The Eastern Partnership: Time for an Eastern Policy of the EU?
2009 (English)In: European Policy Analysis, no 14, 10 p.1-11 p.Article in journal (Other academic) Published
The Eastern Partnership (EaP) was officially launched in May 2009 as a European Union (EU) policy framework to enhance relations with six countries in Eastern Europe and the southern Caucasus. This paper argues that the design of the EaP, which is a predictable technocratic response from the EU institutions supported primarily by a number of new and a few old member states and building on the success of the latest round of enlargement 2004-07, runs the risk of not achieving the market-driven rapprochement between the EU and the EaP countries that it sets out to do. Moreover, the question has to be raised whether the EaP in its current set-up is equipped to deal with the strategic significance of this region which would require the EU to take a stance on a number of foreign and security policy issues. Here, member states’ diverging interests on Russia as well as their differing geographical focus (south or east) may well stand in the way for an effective implementation of the EaP’s objective of a stable and increasingly prosperous neighbourhood. In any event, relations to the EaP countries is bound to become one of the priority areas of the newly appointed EU foreign and security chief, Catherine Ashton, as she sets about establishing the strengthened office of High Representative (HR) for Foreign Affairs and Security/Vice President for External Relations of the European Commission.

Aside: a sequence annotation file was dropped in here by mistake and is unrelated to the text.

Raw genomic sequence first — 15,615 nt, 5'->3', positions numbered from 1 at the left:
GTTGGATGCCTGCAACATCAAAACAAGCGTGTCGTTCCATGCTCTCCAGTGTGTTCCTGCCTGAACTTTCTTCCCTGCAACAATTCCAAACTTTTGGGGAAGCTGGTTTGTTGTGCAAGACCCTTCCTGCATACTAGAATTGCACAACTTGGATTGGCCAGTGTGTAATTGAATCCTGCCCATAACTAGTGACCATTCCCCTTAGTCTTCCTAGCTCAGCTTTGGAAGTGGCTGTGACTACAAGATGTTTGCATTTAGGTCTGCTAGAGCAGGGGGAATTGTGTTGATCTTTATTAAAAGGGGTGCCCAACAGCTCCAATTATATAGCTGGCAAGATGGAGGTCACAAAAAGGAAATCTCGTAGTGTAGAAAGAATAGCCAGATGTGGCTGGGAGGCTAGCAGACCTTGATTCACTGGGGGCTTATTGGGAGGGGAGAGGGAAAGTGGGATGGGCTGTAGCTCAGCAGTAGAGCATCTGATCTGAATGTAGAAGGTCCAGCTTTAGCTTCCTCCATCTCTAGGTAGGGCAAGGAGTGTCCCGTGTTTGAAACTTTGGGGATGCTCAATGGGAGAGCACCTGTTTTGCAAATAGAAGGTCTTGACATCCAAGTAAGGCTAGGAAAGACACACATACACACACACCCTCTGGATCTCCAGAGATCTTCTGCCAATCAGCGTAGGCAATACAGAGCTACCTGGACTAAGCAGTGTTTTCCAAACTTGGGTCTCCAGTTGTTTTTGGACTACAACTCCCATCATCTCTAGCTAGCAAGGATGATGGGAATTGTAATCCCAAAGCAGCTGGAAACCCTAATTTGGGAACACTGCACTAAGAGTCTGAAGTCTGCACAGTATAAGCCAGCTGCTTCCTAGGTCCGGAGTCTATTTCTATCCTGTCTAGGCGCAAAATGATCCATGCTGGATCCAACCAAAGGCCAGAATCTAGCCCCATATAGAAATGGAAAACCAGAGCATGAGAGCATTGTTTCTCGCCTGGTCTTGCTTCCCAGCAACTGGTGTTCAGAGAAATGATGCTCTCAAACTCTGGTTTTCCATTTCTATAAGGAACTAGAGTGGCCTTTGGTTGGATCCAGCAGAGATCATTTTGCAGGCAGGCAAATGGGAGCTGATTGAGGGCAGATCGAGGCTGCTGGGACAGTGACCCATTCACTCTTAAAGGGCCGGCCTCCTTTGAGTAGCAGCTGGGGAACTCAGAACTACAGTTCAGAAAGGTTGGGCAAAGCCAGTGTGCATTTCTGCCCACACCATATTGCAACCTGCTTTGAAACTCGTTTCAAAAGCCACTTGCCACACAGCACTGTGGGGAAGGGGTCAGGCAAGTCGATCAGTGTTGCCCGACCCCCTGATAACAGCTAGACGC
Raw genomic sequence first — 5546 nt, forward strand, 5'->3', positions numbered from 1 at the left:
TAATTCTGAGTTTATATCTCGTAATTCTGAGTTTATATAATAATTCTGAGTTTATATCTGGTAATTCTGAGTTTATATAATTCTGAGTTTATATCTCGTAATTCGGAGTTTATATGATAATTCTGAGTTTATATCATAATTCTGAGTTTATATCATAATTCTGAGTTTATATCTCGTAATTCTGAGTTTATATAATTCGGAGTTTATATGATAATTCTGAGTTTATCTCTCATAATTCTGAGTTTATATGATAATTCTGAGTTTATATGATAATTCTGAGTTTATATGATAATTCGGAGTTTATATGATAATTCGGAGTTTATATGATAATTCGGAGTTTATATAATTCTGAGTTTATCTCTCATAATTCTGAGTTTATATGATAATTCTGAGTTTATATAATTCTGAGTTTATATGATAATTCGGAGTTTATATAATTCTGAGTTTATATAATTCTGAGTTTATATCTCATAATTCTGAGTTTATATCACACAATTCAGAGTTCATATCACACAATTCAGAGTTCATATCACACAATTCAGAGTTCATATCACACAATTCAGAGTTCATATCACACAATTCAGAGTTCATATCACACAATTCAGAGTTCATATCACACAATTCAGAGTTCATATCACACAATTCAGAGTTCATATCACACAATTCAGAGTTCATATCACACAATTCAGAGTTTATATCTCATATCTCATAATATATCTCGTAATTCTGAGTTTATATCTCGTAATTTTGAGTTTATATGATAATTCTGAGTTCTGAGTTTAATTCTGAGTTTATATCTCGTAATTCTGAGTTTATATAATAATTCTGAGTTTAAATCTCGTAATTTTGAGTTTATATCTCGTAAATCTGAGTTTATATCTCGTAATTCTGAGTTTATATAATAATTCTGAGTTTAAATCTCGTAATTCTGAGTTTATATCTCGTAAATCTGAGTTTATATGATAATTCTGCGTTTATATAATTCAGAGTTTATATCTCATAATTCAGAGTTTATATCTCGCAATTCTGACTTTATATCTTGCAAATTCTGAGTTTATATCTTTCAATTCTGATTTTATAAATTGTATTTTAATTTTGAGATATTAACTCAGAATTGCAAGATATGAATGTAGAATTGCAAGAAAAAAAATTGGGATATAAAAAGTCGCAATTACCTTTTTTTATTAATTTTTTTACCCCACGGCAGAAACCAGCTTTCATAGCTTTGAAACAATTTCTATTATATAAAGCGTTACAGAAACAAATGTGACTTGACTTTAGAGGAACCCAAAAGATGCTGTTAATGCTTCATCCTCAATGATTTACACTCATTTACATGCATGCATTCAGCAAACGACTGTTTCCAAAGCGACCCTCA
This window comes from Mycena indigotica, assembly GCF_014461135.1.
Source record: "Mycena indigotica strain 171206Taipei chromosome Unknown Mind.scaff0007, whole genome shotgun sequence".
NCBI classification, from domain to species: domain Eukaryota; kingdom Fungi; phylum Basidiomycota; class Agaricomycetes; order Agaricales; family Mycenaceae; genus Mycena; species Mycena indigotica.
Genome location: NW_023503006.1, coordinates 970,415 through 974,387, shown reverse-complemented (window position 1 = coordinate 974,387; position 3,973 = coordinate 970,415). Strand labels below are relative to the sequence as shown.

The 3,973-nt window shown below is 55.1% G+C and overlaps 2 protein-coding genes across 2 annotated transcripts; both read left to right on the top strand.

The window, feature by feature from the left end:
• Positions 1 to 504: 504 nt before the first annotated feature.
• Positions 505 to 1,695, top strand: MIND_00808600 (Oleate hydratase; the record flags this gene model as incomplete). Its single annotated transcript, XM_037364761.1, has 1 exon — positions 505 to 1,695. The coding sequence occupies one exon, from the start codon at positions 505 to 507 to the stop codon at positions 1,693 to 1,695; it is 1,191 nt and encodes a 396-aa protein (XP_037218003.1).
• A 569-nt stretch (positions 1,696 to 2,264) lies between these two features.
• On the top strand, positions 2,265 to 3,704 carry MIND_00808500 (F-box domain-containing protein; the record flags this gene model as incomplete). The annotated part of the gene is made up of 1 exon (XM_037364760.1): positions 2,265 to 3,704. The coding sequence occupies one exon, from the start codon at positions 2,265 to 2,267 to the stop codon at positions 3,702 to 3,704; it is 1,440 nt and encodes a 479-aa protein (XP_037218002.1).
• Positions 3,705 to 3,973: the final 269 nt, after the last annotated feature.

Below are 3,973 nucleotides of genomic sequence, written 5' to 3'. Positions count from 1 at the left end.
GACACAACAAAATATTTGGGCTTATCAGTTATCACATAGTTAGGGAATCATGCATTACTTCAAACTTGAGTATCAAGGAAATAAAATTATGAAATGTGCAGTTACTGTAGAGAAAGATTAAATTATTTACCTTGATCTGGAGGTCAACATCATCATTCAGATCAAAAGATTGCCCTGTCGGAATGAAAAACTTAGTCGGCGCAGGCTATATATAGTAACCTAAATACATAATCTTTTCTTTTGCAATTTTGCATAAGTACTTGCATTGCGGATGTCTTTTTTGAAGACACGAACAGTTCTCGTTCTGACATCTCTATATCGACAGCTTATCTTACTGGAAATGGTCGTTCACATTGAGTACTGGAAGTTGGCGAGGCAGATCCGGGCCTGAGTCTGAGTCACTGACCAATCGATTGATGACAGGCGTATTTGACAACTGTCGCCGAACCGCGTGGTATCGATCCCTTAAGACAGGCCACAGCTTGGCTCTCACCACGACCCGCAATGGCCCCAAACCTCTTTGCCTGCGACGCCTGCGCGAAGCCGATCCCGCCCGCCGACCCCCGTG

Place, publisher, year, edition, pages
Stockholm: Svenska Institutet för europapolitiska studier , 2009. no 14, 10 p.1-11 p.
European Union, Eastern Partnership
Political Science (excluding Public Administration Studies and Globalization Studies)
Research subject Political Science
IdentifiersURN: urn:nbn:se:uu:diva-183482OAI: oai:DiVA.org:uu-183482DiVA: diva2:562909